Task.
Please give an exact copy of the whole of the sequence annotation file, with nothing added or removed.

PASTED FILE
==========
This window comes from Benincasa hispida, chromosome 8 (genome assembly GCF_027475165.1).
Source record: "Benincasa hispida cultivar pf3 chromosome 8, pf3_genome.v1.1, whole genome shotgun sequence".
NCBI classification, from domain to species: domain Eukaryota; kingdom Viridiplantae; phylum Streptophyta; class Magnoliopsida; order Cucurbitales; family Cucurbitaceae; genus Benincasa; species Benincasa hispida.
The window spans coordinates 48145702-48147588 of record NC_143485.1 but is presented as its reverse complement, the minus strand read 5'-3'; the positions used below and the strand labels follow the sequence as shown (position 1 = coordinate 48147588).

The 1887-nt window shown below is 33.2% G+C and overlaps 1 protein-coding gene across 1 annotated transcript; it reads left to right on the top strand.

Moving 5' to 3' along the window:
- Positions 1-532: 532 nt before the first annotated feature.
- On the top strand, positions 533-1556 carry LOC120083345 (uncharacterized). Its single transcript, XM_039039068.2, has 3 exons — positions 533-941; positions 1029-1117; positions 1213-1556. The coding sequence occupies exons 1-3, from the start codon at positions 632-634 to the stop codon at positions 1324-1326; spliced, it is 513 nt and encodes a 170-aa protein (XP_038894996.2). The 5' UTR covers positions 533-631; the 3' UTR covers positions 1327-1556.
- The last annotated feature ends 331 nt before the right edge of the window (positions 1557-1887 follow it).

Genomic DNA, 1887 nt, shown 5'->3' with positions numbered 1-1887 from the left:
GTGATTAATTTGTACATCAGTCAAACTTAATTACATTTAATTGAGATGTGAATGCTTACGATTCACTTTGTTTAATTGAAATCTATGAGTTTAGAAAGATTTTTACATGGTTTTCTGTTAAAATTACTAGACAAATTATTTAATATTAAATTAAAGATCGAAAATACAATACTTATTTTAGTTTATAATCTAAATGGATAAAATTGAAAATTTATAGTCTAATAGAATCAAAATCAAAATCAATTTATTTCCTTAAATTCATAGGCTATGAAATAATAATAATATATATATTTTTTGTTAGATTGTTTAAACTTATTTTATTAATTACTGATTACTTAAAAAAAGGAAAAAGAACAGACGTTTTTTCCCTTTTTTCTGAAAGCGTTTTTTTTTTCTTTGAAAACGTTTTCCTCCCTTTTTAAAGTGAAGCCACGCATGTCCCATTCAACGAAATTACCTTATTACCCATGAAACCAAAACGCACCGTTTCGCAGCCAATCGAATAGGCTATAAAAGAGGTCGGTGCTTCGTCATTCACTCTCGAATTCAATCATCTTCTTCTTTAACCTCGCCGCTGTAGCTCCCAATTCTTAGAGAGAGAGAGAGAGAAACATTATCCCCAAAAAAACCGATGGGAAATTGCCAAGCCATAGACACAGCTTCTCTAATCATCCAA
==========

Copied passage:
This window comes from Benincasa hispida, chromosome 8 (genome assembly GCF_027475165.1).
Source record: "Benincasa hispida cultivar pf3 chromosome 8, pf3_genome.v1.1, whole genome shotgun sequence".
NCBI classification, from domain to species: domain Eukaryota; kingdom Viridiplantae; phylum Streptophyta; class Magnoliopsida; order Cucurbitales; family Cucurbitaceae; genus Benincasa; species Benincasa hispida.
The window spans coordinates 48145702-48147588 of record NC_143485.1 but is presented as its reverse complement, the minus strand read 5'-3'; the positions used below and the strand labels follow the sequence as shown (position 1 = coordinate 48147588).

The 1887-nt window shown below is 33.2% G+C and overlaps 1 protein-coding gene across 1 annotated transcript; it reads left to right on the top strand.

Moving 5' to 3' along the window:
- Positions 1-532: 532 nt before the first annotated feature.
- On the top strand, positions 533-1556 carry LOC120083345 (uncharacterized). Its single transcript, XM_039039068.2, has 3 exons — positions 533-941; positions 1029-1117; positions 1213-1556. The coding sequence occupies exons 1-3, from the start codon at positions 632-634 to the stop codon at positions 1324-1326; spliced, it is 513 nt and encodes a 170-aa protein (XP_038894996.2). The 5' UTR covers positions 533-631; the 3' UTR covers positions 1327-1556.
- The last annotated feature ends 331 nt before the right edge of the window (positions 1557-1887 follow it).

Genomic DNA, 1887 nt, shown 5'->3' with positions numbered 1-1887 from the left:
GTGATTAATTTGTACATCAGTCAAACTTAATTACATTTAATTGAGATGTGAATGCTTACGATTCACTTTGTTTAATTGAAATCTATGAGTTTAGAAAGATTTTTACATGGTTTTCTGTTAAAATTACTAGACAAATTATTTAATATTAAATTAAAGATCGAAAATACAATACTTATTTTAGTTTATAATCTAAATGGATAAAATTGAAAATTTATAGTCTAATAGAATCAAAATCAAAATCAATTTATTTCCTTAAATTCATAGGCTATGAAATAATAATAATATATATATTTTTTGTTAGATTGTTTAAACTTATTTTATTAATTACTGATTACTTAAAAAAAGGAAAAAGAACAGACGTTTTTTCCCTTTTTTCTGAAAGCGTTTTTTTTTTCTTTGAAAACGTTTTCCTCCCTTTTTAAAGTGAAGCCACGCATGTCCCATTCAACGAAATTACCTTATTACCCATGAAACCAAAACGCACCGTTTCGCAGCCAATCGAATAGGCTATAAAAGAGGTCGGTGCTTCGTCATTCACTCTCGAATTCAATCATCTTCTTCTTTAACCTCGCCGCTGTAGCTCCCAATTCTTAGAGAGAGAGAGAGAGAAACATTATCCCCAAAAAAACCGATGGGAAATTGCCAAGCCATAGACACAGCTTCTCTAATCATCCAA